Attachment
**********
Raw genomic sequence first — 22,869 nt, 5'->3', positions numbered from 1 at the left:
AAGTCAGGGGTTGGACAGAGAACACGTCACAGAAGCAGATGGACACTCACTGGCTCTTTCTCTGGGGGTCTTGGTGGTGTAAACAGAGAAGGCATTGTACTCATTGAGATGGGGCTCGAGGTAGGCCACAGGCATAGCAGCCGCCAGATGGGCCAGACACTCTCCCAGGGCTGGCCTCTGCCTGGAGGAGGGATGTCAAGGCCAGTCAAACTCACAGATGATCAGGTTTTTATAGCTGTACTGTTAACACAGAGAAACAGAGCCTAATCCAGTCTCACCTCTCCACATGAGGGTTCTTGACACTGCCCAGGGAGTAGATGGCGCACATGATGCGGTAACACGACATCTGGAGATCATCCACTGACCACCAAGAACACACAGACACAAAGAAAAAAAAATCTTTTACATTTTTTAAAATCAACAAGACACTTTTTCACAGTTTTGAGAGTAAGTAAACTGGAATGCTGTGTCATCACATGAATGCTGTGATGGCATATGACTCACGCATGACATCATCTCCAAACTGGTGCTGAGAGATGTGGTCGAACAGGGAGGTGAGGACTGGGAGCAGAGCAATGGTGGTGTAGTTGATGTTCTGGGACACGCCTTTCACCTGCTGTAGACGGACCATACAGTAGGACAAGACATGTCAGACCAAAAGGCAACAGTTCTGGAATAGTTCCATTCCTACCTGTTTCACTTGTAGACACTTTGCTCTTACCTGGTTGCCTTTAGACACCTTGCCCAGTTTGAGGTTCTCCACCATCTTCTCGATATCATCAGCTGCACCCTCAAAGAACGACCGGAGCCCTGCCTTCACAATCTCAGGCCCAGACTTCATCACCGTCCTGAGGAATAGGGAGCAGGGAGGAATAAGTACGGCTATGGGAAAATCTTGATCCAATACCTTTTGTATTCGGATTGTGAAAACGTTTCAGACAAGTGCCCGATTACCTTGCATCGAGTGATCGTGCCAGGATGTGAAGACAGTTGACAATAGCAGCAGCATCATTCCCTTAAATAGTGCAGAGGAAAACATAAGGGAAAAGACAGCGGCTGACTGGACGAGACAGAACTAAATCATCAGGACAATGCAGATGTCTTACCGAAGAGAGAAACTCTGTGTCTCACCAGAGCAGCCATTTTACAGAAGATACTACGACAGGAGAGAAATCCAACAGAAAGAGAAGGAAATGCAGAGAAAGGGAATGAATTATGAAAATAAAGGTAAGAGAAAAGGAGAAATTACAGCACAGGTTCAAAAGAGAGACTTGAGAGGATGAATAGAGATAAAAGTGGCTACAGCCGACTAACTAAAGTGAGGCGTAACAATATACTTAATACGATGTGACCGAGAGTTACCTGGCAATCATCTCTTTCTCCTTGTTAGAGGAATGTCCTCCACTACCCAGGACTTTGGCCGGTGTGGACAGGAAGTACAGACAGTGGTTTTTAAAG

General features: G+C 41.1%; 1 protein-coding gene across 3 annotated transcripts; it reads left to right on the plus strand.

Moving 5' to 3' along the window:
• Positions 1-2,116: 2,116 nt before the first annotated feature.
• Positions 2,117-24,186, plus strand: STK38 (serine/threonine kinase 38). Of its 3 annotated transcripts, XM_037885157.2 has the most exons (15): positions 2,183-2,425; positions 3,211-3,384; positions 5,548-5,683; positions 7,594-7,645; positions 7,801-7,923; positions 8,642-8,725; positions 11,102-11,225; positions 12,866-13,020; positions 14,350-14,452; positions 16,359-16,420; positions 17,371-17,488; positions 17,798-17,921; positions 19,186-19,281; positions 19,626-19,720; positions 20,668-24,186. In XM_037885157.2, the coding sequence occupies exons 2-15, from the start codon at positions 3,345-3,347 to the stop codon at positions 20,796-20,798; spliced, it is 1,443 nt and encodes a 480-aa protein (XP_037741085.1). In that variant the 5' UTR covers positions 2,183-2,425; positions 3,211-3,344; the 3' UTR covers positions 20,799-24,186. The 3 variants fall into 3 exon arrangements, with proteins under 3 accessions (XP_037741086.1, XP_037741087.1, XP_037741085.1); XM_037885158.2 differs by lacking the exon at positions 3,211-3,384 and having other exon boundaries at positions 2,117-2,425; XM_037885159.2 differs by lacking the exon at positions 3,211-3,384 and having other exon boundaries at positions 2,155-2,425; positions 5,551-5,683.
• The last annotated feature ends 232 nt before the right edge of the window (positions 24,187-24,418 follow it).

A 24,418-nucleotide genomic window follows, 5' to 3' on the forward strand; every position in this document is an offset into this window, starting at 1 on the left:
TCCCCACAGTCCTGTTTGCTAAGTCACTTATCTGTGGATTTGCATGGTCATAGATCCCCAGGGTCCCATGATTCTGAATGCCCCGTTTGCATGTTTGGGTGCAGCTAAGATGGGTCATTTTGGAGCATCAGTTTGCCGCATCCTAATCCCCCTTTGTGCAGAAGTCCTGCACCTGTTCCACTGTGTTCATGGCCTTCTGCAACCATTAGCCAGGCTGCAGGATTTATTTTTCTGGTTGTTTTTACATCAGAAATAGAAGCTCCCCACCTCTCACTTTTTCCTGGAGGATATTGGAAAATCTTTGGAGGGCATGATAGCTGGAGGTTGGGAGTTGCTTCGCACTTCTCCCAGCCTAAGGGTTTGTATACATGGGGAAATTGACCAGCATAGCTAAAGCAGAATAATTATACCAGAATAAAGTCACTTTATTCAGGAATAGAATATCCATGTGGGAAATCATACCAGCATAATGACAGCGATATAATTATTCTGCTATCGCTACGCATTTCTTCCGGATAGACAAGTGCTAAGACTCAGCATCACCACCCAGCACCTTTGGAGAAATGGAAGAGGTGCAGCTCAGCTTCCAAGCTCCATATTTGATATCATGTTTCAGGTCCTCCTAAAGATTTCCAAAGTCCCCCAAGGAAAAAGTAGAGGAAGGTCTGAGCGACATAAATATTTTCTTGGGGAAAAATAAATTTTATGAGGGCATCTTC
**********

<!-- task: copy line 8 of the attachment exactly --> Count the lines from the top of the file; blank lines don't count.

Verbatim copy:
A 24,418-nucleotide genomic window follows, 5' to 3' on the forward strand; every position in this document is an offset into this window, starting at 1 on the left: